Harry - who shares son Archie with Meghan - noted that the positive publicity they received on their royal tour of South Africa indicated the Press's "double standards."
The Sun reported that the royal couple were criticised over the timing of the statement, which was released at the end of the couple's royal tour.
Meghan and Harry were said to have followed "specific legal advice" and a spokesman for Prince Harry said the case had been in the works for "many months."
However, according to the publication, the Duke had another six years to make the claim, and experts believe the law firm Schillings filed it at the end of the royal tour to "cause maximum impact."
"This is not the done thing on a royal tour, when the principals are representing the Queen and country," a royal source told The Sun.
“I can’t imagine the Queen will be very impressed.”
However, the Queen reportedly banned chat about Prince Harry and Meghan Markle altogether.
The statement on the Duke and Duchess of Sussex's website reads: "As a couple, we believe in media freedom and objective, truthful reporting. We regard it as a cornerstone of democracy and in the current state of the world – on every level – we have never needed responsible media more.
"Unfortunately, my wife has become one of the latest victims of a British tabloid press that wages campaigns against individuals with no thought to the consequences – a ruthless campaign that has escalated over the past year, throughout her pregnancy and while raising our newborn son."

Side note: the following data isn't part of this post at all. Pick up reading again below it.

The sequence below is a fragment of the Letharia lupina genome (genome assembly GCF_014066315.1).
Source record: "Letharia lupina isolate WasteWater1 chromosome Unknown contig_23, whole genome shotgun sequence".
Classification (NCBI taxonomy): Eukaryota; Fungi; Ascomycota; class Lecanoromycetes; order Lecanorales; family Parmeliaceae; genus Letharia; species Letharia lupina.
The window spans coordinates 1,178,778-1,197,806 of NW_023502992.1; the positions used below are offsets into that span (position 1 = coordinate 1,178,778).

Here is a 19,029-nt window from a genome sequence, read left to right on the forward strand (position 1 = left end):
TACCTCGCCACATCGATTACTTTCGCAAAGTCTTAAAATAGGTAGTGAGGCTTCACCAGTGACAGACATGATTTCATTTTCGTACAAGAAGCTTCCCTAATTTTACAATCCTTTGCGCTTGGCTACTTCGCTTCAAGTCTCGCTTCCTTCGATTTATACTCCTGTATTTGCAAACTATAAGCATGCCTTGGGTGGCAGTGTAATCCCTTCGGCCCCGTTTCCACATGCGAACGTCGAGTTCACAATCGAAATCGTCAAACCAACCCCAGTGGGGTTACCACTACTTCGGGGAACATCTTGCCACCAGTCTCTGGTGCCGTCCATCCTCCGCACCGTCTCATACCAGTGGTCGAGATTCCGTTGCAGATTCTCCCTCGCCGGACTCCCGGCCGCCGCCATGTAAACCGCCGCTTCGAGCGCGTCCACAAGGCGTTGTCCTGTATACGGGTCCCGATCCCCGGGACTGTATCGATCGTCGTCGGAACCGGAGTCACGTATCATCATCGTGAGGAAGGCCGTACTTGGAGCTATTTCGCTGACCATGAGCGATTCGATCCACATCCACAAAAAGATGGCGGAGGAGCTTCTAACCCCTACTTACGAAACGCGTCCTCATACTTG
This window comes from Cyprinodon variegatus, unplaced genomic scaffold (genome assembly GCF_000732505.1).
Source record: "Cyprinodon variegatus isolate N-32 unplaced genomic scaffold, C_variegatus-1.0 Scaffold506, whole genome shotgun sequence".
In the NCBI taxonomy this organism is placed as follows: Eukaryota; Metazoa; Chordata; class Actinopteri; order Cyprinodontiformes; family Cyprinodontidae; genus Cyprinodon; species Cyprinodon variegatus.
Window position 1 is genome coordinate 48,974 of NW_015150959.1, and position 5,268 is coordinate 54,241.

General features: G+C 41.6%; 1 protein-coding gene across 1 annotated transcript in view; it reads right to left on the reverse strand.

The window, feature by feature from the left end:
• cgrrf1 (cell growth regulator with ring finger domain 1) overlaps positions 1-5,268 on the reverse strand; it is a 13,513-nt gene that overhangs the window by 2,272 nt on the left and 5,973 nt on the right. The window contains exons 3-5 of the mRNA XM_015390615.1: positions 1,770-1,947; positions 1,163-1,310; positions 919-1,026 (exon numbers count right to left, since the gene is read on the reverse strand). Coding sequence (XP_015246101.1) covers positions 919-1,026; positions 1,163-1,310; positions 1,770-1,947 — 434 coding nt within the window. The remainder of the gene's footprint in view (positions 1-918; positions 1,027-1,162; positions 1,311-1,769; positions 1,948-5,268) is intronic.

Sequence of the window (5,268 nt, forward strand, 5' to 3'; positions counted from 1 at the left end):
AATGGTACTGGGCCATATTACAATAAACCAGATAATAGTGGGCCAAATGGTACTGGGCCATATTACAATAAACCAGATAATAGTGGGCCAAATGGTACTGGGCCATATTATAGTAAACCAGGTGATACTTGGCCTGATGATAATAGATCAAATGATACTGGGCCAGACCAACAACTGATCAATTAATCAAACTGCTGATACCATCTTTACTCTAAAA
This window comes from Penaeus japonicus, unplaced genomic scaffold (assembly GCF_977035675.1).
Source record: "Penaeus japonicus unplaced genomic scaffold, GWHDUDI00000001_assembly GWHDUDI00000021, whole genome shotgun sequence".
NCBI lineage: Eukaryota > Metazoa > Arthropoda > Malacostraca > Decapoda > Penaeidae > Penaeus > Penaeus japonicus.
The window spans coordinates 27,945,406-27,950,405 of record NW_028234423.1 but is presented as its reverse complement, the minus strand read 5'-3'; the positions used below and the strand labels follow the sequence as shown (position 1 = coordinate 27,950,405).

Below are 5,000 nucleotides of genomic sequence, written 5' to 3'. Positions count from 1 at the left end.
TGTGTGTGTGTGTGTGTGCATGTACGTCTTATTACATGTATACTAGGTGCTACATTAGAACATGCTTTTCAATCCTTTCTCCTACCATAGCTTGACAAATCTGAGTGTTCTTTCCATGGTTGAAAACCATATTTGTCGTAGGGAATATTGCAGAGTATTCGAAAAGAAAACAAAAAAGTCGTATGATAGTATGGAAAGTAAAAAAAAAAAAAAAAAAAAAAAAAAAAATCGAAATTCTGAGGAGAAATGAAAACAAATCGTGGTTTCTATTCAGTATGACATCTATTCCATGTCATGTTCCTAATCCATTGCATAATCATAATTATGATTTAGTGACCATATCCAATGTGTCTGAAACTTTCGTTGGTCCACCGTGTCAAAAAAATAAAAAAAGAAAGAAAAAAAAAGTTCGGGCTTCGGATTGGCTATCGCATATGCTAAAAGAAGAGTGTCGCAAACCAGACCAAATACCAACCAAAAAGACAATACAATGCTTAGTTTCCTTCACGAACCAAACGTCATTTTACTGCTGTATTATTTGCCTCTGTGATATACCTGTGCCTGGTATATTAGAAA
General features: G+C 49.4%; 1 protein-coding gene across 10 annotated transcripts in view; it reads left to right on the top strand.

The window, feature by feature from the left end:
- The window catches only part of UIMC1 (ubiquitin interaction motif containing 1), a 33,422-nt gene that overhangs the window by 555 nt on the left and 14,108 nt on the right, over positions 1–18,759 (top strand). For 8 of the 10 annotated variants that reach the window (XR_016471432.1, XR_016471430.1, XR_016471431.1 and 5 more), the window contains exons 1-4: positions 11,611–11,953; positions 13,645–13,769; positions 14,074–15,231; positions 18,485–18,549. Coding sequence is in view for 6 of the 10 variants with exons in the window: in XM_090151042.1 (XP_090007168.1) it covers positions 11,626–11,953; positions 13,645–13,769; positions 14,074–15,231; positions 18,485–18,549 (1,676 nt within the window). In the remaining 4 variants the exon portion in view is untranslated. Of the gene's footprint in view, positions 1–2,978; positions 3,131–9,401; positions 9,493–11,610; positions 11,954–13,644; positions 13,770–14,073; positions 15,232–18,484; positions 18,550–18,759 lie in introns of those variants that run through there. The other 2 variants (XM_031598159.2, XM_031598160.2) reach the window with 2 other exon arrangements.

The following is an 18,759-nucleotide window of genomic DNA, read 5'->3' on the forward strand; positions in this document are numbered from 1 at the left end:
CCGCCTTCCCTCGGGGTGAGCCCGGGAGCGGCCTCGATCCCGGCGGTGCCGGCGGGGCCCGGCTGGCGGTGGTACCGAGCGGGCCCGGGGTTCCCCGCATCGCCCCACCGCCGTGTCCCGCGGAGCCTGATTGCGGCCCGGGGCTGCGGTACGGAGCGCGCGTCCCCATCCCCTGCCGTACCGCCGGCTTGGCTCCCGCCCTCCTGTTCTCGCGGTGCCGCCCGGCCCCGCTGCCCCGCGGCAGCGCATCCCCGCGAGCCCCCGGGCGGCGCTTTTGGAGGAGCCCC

Prince Harry then wrote about his fears for the Duchess of Sussex, and that the "bullying" mirrors that which happened to his mother, the late Princess Diana - who died in a car crash while being chased by the press.
He wrote: "Though this action may not be the safe one, it is the right one. Because my deepest fear is history repeating itself. I’ve seen what happens when someone I love is commoditised to the point that they are no longer treated or seen as a real person. I lost my mother and now I watch my wife falling victim to the same powerful forces."
Meghan Markle was once overheard saying that the British media 'don't make it easy' for her.
The claim is being filed against the Mail on Sunday over the alleged misuse of private information, infringement of copyright and breach of the Data Protection Act 2018.
The Mail on Sunday publisher Associated Newspapers said it “stands by the story it published and will be defending this case vigorously”.
It added: “Specifically, we categorically deny that the Duchess’s letter was edited in any way that changed its meaning.”